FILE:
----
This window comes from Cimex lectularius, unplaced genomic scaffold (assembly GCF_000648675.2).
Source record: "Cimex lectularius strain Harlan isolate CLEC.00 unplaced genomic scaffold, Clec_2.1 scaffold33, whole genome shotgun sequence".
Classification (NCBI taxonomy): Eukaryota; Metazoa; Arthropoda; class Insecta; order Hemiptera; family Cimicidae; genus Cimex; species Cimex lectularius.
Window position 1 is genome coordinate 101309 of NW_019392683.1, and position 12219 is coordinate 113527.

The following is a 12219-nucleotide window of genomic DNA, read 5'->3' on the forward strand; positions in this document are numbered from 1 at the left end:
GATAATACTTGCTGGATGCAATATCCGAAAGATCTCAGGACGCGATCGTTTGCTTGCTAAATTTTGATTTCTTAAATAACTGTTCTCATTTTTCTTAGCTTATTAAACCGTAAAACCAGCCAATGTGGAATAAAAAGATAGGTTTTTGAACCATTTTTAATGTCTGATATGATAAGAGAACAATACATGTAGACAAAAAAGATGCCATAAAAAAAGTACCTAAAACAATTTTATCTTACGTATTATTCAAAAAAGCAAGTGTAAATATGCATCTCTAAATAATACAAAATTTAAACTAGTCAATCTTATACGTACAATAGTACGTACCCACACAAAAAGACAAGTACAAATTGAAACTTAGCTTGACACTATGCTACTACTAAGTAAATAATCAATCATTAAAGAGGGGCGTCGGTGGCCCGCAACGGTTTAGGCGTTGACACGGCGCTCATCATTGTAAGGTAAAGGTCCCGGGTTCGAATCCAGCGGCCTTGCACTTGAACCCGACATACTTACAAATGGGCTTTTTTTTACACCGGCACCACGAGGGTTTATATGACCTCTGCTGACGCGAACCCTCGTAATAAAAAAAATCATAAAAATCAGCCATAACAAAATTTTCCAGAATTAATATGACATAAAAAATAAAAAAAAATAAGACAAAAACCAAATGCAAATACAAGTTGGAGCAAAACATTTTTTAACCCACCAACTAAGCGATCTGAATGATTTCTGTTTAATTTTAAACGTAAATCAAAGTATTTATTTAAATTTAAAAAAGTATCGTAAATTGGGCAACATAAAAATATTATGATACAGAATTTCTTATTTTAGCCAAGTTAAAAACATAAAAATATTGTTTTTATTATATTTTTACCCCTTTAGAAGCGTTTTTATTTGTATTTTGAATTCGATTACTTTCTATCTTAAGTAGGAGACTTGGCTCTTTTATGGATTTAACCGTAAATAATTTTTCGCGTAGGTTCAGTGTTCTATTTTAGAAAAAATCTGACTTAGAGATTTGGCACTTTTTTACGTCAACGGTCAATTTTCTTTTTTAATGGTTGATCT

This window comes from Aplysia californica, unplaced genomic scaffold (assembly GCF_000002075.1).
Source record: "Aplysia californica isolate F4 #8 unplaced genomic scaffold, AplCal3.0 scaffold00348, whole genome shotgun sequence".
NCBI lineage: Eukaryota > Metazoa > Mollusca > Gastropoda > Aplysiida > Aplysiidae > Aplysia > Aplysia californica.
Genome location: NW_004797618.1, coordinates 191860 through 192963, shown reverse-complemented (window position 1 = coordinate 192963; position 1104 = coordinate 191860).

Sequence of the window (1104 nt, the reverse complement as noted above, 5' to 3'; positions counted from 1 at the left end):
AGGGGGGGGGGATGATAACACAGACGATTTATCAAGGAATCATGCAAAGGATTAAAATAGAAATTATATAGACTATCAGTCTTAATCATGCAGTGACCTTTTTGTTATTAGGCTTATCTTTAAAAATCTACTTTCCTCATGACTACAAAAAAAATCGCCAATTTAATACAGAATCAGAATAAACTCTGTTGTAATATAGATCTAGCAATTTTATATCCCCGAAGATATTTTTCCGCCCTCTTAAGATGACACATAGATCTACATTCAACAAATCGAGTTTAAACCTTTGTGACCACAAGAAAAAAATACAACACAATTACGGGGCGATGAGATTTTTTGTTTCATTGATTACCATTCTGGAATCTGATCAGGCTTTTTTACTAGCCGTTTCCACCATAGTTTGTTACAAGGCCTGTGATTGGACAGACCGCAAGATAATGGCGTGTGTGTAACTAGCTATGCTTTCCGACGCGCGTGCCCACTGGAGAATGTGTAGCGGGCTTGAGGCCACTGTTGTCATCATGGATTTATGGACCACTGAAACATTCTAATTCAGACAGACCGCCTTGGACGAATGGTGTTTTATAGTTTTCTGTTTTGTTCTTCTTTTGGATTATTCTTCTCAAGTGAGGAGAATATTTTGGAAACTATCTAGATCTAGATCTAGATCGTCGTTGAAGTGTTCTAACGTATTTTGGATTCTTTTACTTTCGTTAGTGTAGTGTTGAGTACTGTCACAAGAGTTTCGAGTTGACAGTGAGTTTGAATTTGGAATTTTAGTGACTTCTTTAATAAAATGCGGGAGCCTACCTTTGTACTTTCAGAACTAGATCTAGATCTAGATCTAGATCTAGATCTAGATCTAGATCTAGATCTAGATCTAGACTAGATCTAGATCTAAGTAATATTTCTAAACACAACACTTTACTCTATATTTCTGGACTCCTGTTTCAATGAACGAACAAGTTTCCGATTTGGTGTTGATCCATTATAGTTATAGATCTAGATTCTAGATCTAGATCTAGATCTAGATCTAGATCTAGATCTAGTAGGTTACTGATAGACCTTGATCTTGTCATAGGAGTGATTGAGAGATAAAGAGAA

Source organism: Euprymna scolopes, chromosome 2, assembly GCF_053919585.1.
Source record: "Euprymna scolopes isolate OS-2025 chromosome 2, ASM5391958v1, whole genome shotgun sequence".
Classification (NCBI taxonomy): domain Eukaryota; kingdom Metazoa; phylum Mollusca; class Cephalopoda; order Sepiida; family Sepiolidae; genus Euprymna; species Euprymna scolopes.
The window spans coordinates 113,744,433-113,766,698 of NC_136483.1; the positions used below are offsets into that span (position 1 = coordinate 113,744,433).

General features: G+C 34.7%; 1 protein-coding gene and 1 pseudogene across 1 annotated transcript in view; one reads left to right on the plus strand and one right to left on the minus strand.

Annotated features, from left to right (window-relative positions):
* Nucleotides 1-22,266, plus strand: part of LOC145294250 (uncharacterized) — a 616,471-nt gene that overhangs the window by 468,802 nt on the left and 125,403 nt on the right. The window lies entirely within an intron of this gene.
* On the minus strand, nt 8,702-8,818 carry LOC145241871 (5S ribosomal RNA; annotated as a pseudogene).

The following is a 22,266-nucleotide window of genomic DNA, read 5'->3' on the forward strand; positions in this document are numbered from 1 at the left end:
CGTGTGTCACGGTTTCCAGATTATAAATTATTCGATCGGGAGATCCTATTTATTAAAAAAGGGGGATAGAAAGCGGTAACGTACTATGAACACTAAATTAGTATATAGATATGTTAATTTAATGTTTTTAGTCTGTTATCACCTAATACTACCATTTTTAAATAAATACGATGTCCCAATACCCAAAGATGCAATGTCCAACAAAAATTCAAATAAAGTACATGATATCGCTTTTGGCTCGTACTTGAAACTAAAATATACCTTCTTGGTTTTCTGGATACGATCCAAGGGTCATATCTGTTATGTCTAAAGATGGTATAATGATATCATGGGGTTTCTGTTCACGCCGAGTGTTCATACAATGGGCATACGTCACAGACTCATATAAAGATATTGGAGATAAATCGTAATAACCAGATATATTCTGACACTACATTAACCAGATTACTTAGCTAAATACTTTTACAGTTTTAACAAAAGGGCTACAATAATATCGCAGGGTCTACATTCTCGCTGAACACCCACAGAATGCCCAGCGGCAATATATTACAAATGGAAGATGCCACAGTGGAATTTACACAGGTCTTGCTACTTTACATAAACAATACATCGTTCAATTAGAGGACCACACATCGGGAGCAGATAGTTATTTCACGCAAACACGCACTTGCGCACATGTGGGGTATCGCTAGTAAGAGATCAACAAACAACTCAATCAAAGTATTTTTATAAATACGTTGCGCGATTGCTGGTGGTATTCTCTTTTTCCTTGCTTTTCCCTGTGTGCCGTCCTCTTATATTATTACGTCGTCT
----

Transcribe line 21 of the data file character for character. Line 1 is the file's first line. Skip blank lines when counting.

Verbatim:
The following is a 22,266-nucleotide window of genomic DNA, read 5'->3' on the forward strand; positions in this document are numbered from 1 at the left end: